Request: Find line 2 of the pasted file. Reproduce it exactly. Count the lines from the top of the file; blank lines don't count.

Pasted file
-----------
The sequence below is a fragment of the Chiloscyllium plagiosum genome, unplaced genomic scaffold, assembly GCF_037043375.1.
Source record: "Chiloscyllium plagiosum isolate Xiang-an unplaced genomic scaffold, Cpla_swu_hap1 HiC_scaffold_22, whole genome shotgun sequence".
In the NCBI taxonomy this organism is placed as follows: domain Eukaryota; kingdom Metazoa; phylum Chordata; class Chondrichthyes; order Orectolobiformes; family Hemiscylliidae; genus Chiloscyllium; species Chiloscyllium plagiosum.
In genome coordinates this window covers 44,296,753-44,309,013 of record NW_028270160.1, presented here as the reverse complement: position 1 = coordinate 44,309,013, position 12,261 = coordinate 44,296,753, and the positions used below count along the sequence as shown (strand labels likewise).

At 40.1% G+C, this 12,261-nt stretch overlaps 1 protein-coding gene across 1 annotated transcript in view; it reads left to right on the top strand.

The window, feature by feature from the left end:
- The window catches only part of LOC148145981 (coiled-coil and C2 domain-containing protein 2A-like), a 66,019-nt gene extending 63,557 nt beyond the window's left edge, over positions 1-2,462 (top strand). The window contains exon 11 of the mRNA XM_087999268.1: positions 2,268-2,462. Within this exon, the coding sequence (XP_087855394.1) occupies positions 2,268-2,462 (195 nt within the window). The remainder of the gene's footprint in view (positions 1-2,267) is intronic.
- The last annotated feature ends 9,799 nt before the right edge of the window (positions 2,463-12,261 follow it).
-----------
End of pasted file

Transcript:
Source record: "Chiloscyllium plagiosum isolate Xiang-an unplaced genomic scaffold, Cpla_swu_hap1 HiC_scaffold_22, whole genome shotgun sequence".